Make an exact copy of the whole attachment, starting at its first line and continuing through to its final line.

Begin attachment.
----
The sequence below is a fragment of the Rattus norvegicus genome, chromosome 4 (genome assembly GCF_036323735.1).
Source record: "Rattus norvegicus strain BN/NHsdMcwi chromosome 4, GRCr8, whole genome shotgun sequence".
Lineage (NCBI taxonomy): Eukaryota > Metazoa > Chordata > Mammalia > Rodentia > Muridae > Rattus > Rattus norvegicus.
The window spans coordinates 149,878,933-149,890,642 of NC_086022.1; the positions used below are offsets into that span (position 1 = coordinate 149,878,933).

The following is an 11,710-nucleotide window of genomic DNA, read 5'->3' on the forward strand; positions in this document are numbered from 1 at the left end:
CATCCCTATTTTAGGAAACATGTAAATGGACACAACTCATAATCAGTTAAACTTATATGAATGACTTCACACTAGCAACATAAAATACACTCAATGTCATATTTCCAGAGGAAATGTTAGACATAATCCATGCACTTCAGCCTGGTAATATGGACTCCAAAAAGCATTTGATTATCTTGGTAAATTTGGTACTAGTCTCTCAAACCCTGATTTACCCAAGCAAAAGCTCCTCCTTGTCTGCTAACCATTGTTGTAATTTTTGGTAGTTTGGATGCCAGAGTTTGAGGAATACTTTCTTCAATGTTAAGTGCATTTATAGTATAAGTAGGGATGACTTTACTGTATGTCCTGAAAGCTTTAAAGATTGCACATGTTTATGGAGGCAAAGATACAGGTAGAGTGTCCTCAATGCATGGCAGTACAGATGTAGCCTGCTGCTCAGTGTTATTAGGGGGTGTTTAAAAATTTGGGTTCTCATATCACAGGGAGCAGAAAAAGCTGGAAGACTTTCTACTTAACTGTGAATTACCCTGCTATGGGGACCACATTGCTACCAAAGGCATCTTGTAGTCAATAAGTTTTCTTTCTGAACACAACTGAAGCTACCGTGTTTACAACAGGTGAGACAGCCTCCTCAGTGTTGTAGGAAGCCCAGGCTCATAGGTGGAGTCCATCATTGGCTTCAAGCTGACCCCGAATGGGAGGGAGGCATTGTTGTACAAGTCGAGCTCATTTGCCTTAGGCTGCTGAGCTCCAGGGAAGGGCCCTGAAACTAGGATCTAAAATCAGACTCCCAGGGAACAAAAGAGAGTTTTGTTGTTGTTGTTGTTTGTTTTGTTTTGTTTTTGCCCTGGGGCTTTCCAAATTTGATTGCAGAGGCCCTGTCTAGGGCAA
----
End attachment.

The sequence below is a fragment of the Rattus norvegicus genome, chromosome 4 (genome assembly GCF_036323735.1).
Source record: "Rattus norvegicus strain BN/NHsdMcwi chromosome 4, GRCr8, whole genome shotgun sequence".
Lineage (NCBI taxonomy): Eukaryota > Metazoa > Chordata > Mammalia > Rodentia > Muridae > Rattus > Rattus norvegicus.
The window spans coordinates 149,878,933-149,890,642 of NC_086022.1; the positions used below are offsets into that span (position 1 = coordinate 149,878,933).

The following is an 11,710-nucleotide window of genomic DNA, read 5'->3' on the forward strand; positions in this document are numbered from 1 at the left end:
CATCCCTATTTTAGGAAACATGTAAATGGACACAACTCATAATCAGTTAAACTTATATGAATGACTTCACACTAGCAACATAAAATACACTCAATGTCATATTTCCAGAGGAAATGTTAGACATAATCCATGCACTTCAGCCTGGTAATATGGACTCCAAAAAGCATTTGATTATCTTGGTAAATTTGGTACTAGTCTCTCAAACCCTGATTTACCCAAGCAAAAGCTCCTCCTTGTCTGCTAACCATTGTTGTAATTTTTGGTAGTTTGGATGCCAGAGTTTGAGGAATACTTTCTTCAATGTTAAGTGCATTTATAGTATAAGTAGGGATGACTTTACTGTATGTCCTGAAAGCTTTAAAGATTGCACATGTTTATGGAGGCAAAGATACAGGTAGAGTGTCCTCAATGCATGGCAGTACAGATGTAGCCTGCTGCTCAGTGTTATTAGGGGGTGTTTAAAAATTTGGGTTCTCATATCACAGGGAGCAGAAAAAGCTGGAAGACTTTCTACTTAACTGTGAATTACCCTGCTATGGGGACCACATTGCTACCAAAGGCATCTTGTAGTCAATAAGTTTTCTTTCTGAACACAACTGAAGCTACCGTGTTTACAACAGGTGAGACAGCCTCCTCAGTGTTGTAGGAAGCCCAGGCTCATAGGTGGAGTCCATCATTGGCTTCAAGCTGACCCCGAATGGGAGGGAGGCATTGTTGTACAAGTCGAGCTCATTTGCCTTAGGCTGCTGAGCTCCAGGGAAGGGCCCTGAAACTAGGATCTAAAATCAGACTCCCAGGGAACAAAAGAGAGTTTTGTTGTTGTTGTTGTTTGTTTTGTTTTGTTTTTGCCCTGGGGCTTTCCAAATTTGATTGCAGAGGCCCTGTCTAGGGCAA